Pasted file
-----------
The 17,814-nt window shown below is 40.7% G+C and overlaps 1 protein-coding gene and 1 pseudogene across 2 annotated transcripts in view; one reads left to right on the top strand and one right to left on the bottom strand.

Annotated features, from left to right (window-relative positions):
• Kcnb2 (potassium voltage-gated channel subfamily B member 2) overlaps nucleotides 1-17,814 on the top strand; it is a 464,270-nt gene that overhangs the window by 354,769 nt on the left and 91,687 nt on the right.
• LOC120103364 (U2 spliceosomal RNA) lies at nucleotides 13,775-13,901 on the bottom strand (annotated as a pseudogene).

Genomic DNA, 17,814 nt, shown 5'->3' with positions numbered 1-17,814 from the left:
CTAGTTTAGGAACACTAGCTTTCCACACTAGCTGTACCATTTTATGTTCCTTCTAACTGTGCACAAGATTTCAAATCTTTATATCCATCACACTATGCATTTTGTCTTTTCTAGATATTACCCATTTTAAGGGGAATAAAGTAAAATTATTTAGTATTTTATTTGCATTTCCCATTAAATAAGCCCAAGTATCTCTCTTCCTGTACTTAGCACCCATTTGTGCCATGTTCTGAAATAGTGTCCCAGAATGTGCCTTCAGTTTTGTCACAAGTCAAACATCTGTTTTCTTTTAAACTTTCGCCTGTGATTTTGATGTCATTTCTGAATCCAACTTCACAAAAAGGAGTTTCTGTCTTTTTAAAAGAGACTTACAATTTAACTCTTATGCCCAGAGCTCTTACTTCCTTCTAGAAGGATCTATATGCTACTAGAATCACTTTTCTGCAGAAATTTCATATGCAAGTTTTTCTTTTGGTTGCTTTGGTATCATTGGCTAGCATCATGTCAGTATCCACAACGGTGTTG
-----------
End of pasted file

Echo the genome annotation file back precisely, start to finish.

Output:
The 17,814-nt window shown below is 40.7% G+C and overlaps 1 protein-coding gene and 1 pseudogene across 2 annotated transcripts in view; one reads left to right on the top strand and one right to left on the bottom strand.

Annotated features, from left to right (window-relative positions):
• Kcnb2 (potassium voltage-gated channel subfamily B member 2) overlaps nucleotides 1-17,814 on the top strand; it is a 464,270-nt gene that overhangs the window by 354,769 nt on the left and 91,687 nt on the right.
• LOC120103364 (U2 spliceosomal RNA) lies at nucleotides 13,775-13,901 on the bottom strand (annotated as a pseudogene).

Genomic DNA, 17,814 nt, shown 5'->3' with positions numbered 1-17,814 from the left:
CTAGTTTAGGAACACTAGCTTTCCACACTAGCTGTACCATTTTATGTTCCTTCTAACTGTGCACAAGATTTCAAATCTTTATATCCATCACACTATGCATTTTGTCTTTTCTAGATATTACCCATTTTAAGGGGAATAAAGTAAAATTATTTAGTATTTTATTTGCATTTCCCATTAAATAAGCCCAAGTATCTCTCTTCCTGTACTTAGCACCCATTTGTGCCATGTTCTGAAATAGTGTCCCAGAATGTGCCTTCAGTTTTGTCACAAGTCAAACATCTGTTTTCTTTTAAACTTTCGCCTGTGATTTTGATGTCATTTCTGAATCCAACTTCACAAAAAGGAGTTTCTGTCTTTTTAAAAGAGACTTACAATTTAACTCTTATGCCCAGAGCTCTTACTTCCTTCTAGAAGGATCTATATGCTACTAGAATCACTTTTCTGCAGAAATTTCATATGCAAGTTTTTCTTTTGGTTGCTTTGGTATCATTGGCTAGCATCATGTCAGTATCCACAACGGTGTTG